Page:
Git-based versioning platforms like GitHub and GitLab encourage collaboration between developers and writers, by showing the changes made to every file, with a dedicated space for discussing and explaining the changes. Teams can make granular decisions to accept or reject changes to the documentation.

Another benefit of a versioning tool is the ability to work asynchronously with multiple contributors to one file. Branches allow individual team members to create their file versions and merge changes without impacting other contributors or the original file. A versioning platform also provides an interface that facilitates conflict reporting and resolution.

3. Publishing

After writing, versioning, and saving the documentation, you can publish it - ideally in a plain-text format. Creating static web pages with a Static Site Generator (SSG) makes it easier to convert plain-text files to HTML. SSGs let you enhance your brand using CSS stylesheets and add dynamic JS sections. Everything is rendered on the server side.

With an SSG, you can decouple content from the final graphics. Developers only handle technical content, and another team can handle the visuals. This approach saves developers time because they don’t need to address formatting. It also makes editing easier because the style applies to all pages.

SSGs usually offer features to enhance your content’s usability without requiring extra intervention by developers. These may include search bars, navigation menus, a homepage, a contents page, and documentation displays for previous versions.

4. Automation

Another advantage of DaC is that it supports automation the same way you might automate a CI/CD pipeline for source code. Continuous integration practices let you build automated tests to check content whenever someone makes a Pull or Merge request. These tests identify formal and technical errors in the documentation (e.g., invalid links, typos, incorrect punctuation).

You can then leverage continuous delivery (CD) to automate the detection and publishing of changes in the main branch - this saves time when publishing new content. Combining CI and CD automation helps speed up the overall documentation process and reduce errors.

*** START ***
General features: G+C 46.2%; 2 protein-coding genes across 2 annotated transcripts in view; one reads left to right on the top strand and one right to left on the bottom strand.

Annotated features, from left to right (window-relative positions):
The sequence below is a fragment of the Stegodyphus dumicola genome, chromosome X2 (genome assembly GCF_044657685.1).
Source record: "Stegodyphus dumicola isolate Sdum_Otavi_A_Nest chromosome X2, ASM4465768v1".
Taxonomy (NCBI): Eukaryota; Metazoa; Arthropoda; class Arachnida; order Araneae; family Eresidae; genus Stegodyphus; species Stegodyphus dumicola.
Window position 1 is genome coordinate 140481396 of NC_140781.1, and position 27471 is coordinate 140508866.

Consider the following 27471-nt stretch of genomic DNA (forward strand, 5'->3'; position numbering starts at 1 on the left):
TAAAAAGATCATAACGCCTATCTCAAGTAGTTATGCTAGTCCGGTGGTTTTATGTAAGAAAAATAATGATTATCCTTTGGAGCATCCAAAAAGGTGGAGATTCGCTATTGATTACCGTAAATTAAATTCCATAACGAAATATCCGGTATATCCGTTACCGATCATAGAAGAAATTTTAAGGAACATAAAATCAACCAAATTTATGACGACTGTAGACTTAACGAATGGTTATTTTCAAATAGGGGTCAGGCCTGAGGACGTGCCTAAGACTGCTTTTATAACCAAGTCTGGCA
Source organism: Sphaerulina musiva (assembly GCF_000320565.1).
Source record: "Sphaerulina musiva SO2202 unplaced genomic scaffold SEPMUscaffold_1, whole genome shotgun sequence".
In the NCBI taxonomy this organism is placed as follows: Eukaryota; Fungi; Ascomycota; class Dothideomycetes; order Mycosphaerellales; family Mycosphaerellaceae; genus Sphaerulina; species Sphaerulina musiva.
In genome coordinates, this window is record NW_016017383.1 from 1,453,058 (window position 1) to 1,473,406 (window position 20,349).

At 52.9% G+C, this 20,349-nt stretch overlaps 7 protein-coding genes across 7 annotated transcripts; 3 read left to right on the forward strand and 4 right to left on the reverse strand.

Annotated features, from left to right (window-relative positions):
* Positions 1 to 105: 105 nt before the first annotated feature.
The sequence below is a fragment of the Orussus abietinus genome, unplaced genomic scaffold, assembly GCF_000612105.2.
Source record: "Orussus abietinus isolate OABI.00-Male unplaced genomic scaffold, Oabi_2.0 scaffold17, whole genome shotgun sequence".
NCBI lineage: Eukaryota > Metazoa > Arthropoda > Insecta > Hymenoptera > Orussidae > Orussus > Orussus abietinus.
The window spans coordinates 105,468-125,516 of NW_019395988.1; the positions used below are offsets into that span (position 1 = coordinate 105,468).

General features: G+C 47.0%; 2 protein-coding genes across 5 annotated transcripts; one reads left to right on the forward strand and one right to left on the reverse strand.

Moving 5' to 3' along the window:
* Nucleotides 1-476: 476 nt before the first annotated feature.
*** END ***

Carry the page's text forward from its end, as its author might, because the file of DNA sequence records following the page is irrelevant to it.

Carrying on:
DaC and Markdown

DaC writing usually involves using Markdown or a similar text-based language. This type of language can be useful for short and simple documents or documentation open to developer contributions. However, Markdown or an equivalent language is not enough for longer, more complex documents or documentation that need to follow a specific pattern. One example is a schema that gives you granular control over the document structure.

Complex documentation often requires stronger link handling, smarter search and replace capabilities, and tighter CMS integration. Most documentation-writing features and tools are not easily available in Markdown, static site generators, or standard Markdown editors.

A Help Authoring Tool (HAT) or documentation tool suite can better enforce standards templates (e.g., DITA, DocBook) and style guidelines (e.g., cross-reference formats, layouts). Many tools include or integrate a content management system (CMS) to provide more robust content reuse and chunking capabilities.

There is a tradeoff between keeping documentation simple, and enabling simple plaintext authoring with markdown, and using a HAT to enable richer documentation, but requiring a more complex workflow.

Documentation as Code with Swimm

While DaC is great in keeping documentation next to the code, and part of the development flow, it does not guarantee that documentation will remain up to date as the code changes. Any team practicing DaC will tell you that while this method is superior to keeping docs on an external system like Notion and Confluence in terms of freshness, many documents still become stale over time.

Also, keeping docs as part of your code means you can search it with your regular code search tools. However, textual search is still limiting, and team members are often not sure if there’s documentation that can help them solve a particular challenge, and how to find it, and may not even search for the documentation to begin with.

Swimm is a Continuous Documentation platform based on Documentation as Code. Swimm documentation is saved as regular Markdown files within the code. However, Swimm has introduced three novel capabilities to this methodology:

  • Swimm can identify and sync documentation automatically as relevant code changes. This is done by integrating a Swimm app into CI.
  • Swimm IDE plugins prompt devs about docs next to relevant parts of their code, so they can find them when they need them.
  • Swimm enables remote editing and indexing using a Workspace for all collaborators. This way, even if docs are saved in different repositories, they can be searched, indexed by tags, edited remotely and more - features that are unavailable in traditional DaC.

Learn more about Swimm!